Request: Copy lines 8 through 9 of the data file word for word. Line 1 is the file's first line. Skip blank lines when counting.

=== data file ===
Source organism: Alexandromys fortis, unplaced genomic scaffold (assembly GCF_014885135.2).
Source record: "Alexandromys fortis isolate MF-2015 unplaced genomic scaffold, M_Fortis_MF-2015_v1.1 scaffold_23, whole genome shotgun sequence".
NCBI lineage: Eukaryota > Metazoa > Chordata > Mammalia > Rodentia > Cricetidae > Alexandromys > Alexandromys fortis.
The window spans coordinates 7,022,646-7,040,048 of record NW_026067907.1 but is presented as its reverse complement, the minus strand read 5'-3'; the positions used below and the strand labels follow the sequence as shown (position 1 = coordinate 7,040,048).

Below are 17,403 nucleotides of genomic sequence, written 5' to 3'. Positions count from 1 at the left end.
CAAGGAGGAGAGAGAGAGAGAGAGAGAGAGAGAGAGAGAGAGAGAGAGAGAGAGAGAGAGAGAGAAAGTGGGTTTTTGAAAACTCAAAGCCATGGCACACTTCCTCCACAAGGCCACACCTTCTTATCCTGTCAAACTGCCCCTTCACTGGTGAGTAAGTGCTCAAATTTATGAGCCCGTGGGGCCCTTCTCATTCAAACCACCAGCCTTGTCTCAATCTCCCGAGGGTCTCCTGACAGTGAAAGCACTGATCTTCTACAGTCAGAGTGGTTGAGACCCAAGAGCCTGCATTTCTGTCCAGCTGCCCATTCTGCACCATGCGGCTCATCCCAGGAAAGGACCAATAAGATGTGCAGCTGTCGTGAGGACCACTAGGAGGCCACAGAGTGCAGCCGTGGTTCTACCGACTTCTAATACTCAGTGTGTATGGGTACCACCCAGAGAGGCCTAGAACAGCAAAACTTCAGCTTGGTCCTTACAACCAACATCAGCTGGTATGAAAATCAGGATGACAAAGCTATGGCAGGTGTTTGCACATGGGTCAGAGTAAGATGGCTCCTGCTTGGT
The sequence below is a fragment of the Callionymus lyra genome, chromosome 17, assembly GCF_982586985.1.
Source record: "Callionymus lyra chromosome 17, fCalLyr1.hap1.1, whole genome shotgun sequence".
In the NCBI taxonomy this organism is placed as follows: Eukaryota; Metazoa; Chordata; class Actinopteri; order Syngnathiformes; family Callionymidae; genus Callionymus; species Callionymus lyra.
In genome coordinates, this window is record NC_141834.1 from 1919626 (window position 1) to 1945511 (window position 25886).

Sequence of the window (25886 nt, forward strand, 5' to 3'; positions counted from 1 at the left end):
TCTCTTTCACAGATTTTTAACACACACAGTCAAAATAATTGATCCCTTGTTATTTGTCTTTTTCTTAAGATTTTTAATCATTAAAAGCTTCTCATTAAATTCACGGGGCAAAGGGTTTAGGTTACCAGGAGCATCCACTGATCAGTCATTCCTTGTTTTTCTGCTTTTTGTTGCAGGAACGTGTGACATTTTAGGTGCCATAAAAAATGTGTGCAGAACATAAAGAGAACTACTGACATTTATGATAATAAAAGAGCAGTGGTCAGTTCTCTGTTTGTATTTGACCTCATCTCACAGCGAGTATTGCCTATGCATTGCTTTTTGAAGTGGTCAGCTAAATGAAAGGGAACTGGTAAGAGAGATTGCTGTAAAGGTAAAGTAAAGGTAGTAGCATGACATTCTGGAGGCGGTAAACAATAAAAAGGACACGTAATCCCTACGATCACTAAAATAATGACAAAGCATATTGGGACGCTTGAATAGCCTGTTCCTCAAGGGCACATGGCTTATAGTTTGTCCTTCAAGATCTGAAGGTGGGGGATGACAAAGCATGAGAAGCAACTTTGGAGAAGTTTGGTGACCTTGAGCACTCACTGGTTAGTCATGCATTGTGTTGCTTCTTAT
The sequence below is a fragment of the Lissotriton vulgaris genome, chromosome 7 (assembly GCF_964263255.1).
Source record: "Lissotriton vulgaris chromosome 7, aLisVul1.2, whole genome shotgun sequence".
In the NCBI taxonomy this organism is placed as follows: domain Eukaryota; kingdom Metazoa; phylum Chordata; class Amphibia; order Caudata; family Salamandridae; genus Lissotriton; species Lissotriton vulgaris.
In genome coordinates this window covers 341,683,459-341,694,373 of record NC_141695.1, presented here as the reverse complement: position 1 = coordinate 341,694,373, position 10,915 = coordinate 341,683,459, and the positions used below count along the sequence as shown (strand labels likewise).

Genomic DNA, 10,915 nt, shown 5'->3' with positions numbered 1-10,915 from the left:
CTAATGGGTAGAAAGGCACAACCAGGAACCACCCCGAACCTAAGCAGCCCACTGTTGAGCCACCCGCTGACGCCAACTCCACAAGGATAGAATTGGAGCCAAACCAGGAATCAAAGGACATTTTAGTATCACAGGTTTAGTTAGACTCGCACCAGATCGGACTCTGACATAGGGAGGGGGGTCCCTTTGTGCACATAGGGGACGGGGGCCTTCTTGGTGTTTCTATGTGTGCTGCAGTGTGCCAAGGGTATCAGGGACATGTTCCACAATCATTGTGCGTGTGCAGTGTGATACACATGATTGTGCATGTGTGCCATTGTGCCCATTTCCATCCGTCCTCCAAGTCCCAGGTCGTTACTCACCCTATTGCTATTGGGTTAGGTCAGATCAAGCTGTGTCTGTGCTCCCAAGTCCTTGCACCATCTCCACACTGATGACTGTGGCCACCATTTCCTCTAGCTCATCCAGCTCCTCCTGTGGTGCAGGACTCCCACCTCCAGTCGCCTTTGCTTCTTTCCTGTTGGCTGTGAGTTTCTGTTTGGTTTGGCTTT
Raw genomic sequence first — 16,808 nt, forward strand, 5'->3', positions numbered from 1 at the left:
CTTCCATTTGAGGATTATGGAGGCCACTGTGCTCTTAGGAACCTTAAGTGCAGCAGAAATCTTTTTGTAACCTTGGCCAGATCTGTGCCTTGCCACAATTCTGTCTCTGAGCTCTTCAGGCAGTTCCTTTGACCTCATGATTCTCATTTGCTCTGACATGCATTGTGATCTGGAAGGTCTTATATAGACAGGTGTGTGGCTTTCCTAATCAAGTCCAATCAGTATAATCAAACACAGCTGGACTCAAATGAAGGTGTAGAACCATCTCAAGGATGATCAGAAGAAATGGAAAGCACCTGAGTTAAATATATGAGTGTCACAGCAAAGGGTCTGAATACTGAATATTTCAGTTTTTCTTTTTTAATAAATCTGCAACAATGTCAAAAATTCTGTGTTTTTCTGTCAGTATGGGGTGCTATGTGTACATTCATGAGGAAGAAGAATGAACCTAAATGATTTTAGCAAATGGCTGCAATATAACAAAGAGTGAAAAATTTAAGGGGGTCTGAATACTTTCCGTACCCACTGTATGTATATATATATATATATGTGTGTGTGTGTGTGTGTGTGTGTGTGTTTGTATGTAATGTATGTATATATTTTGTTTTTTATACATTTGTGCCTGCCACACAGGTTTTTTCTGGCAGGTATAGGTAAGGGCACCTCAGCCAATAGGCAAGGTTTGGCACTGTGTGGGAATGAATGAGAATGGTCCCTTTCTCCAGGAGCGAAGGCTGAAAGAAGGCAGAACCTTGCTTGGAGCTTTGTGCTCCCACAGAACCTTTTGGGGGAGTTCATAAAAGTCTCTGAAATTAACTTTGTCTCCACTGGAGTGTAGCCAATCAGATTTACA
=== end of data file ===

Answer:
Source record: "Callionymus lyra chromosome 17, fCalLyr1.hap1.1, whole genome shotgun sequence".
In the NCBI taxonomy this organism is placed as follows: Eukaryota; Metazoa; Chordata; class Actinopteri; order Syngnathiformes; family Callionymidae; genus Callionymus; species Callionymus lyra.